INSIDE UFOLOGY June 1988 REFEREED JOURNAL A GIANT STEP FORWARD ParaNet Alpha 06/20 - Betwe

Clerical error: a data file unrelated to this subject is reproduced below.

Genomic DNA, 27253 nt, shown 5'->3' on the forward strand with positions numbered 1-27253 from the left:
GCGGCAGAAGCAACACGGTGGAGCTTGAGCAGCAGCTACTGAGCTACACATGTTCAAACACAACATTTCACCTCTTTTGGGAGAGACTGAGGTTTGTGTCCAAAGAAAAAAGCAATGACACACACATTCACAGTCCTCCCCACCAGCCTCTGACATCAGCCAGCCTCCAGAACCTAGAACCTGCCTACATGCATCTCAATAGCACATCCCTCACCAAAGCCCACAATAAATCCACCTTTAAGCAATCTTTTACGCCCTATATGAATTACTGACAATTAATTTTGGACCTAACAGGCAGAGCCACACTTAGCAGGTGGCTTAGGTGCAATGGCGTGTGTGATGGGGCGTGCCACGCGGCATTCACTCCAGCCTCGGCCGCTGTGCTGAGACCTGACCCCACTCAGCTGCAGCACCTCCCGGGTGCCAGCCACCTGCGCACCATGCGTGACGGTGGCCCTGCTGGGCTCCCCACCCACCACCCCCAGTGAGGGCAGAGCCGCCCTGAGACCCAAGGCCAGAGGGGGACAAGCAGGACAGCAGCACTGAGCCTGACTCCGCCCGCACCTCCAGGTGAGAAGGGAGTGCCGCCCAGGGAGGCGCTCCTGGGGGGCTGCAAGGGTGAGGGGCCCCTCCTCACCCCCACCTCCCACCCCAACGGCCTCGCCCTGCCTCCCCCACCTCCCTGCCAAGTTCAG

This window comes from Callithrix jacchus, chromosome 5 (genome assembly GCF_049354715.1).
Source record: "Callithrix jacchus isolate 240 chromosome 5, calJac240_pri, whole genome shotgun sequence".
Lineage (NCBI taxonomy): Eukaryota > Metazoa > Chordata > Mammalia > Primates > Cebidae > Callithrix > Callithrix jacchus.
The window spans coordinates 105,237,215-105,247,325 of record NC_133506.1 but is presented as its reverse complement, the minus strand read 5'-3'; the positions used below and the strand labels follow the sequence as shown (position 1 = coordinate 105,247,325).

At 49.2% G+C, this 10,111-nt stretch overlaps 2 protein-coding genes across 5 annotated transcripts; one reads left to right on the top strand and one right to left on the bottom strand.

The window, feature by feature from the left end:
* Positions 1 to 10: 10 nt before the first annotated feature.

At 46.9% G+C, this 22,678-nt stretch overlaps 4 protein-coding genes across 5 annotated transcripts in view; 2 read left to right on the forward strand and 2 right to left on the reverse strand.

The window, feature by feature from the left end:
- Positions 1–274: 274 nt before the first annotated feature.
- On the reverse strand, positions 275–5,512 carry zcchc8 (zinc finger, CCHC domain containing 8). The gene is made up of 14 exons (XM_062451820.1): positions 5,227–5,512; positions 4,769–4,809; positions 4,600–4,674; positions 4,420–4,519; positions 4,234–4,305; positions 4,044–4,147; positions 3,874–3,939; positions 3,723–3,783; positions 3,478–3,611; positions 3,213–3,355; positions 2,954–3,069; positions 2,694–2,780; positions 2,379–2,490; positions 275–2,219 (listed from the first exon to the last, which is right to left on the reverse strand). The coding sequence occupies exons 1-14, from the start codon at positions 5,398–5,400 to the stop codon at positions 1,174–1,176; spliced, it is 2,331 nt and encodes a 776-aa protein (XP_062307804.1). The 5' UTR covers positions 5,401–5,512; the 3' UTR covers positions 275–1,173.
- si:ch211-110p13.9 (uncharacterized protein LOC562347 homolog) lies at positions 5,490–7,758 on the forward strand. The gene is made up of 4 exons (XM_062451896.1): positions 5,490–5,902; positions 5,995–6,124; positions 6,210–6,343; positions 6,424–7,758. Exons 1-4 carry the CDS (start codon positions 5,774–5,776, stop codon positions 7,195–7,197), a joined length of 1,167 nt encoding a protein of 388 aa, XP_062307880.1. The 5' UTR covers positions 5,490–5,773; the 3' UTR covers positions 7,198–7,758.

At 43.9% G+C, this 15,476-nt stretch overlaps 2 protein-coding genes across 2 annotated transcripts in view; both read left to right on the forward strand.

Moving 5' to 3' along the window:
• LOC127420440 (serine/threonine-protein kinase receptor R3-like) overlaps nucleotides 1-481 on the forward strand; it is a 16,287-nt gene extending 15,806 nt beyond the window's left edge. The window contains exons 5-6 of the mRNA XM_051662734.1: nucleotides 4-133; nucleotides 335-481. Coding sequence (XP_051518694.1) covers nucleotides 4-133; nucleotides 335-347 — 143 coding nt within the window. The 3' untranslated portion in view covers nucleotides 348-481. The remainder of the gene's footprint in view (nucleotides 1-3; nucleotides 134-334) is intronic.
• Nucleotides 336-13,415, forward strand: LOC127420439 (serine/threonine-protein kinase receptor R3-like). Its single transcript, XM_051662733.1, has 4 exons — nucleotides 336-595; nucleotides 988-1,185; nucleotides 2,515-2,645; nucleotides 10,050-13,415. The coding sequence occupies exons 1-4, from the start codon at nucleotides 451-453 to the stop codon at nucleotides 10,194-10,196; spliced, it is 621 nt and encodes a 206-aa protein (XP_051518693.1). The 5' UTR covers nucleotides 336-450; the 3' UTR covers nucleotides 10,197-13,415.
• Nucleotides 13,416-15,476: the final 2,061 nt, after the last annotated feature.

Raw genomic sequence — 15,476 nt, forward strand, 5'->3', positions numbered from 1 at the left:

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============== INSIDE UFOLOGY June 1988 ============== REFEREED JOURNAL A GIANT STEP FORWARD ParaNet Alpha 06/20 -- Between the furor over the Gulf Breeze case, the nebulous MJ-12 evidence, the death of Coral Lorenzen and the demise of APRO, UFOlogy needs some good news to bring to the MUFON Symposium in Lincoln this month. Now it appears it has some. According to Dr. Michael Swords, the Hynek Center for UFO Studies will soon be publishing UFOlogy's first refereed science journal. OK, so its not as exciting as the latest abduction tale, or as titillating as a John Lear hypothesis. But to those who advocate serious, scientific study of the UFO phenomenon, its a giant step forward. The Journal of UFO Studies, as it will be called, will contain articles submitted by experts in virtually every facet of the phenomenon, including psychology, sociology, astronomy, physics, and history. The articles will be screened by the Journal's Board of Editors, which, according to Swords, reads like a Who's Who of UFOlogy. Heading the board and editing the Journal will be Swords, himself a professor of genetics at Western Michigan State University and a board member of CUFOS -- one of UFOdom's heaviest hitters. After screening, each submission will undergo further review by a professional in the same field, "preferably," says Swords, "someone who has little or no previous connection with UFOs." The reviewer, or "referee," is free to comment on the scientific, logical or historical validity of the work, and if the work satisfies the basic requirements for publication, those comments are also published in the same or a subsequent issue of the Journal. The author can then answer the referee's comments, and so on. The result is an ongoing dialogue, framed in an objective, academic setting that most mainstream scientists would at least find palatable, if not downright credible. This system of "peer review" has been one of the missing elements separating scientific UFOlogy from the mainstream. Long accused of practicing "pseudo-science," UFOlogists have sought to improve their methods and bring them in line with the standards of other, more established sciences. One of those standards is the refereed publication. In the past, UFO researchers who were otherwise academically qualified would submit their works to the refereed journals of other disciplines, only to meet with almost universal rejection -- usually accompanied by a sneer. UFOlogy was, and for the most part still is, considered something of a poor cousin to Science with a capital "S". Its simply "unfit" for consideration by "real" scientists, we are told. That is beginning to change. While the release of the Condon Report in 1969 caused an exodus of news reporters to the cynical side, their departure has overshadowed a slow but steady trickle of mainstream scientists and academicians into the "believer" camp -- or more accurately, the "let's-take-an-objective-look" camp. But these professionals have been frustrated at the low standards of existing UFO investigation, research, analysis, and reportage. Combine this with the palpable sneering of their peers and the lack of a suitable outlet for their research findings, and its easy to see why many scientists keep a very low profile in the UFO community. Indeed, its almost certain that there are other interested scholars out there who could and would make a valuable contribution to the field, but stay away completely for fear of scarring their reputations. To such potential converts, the Journal of UFO Studies could represent a watershed, a new demarcation of safe ground. It could send a signal to the reluctant UFOlogist, saying, "It's alright, its safe to come in here. We're younger and bolder and we're groping in the dark, but we're just like the big boys." Swords claims to have already received favorable responses from several academics, otherwise unconnected with the UFO field, who have tentatively agreed to act as referees. Also, those who have written negatively about UFOs in the past will be contacted to pass judgement on submissions. Swords named as an example Dr. Robert Baker of the University of Kentucky, who wrote a scathing denunciation of the abduction syndrome for CSICOP. "As long as they are capable of keeping things objective and scholarly," says Swords, "their submissions are welcome." Swords did not comment on whether this included Phil Klass; however, presumably he does not qualify as a scientist or academic. Certainly his past writings have belied an inability to remain objective. Swords hopes to publish the Journal quarterly, but admits that may be unrealistic. "I think its more likely that it will wind up being semi- annual." However often it comes out, it may just be the best thing to happen to UFOlogy since Hynek's conversion. Its certainly the best news I'VE heard this year. --Jim Speiser

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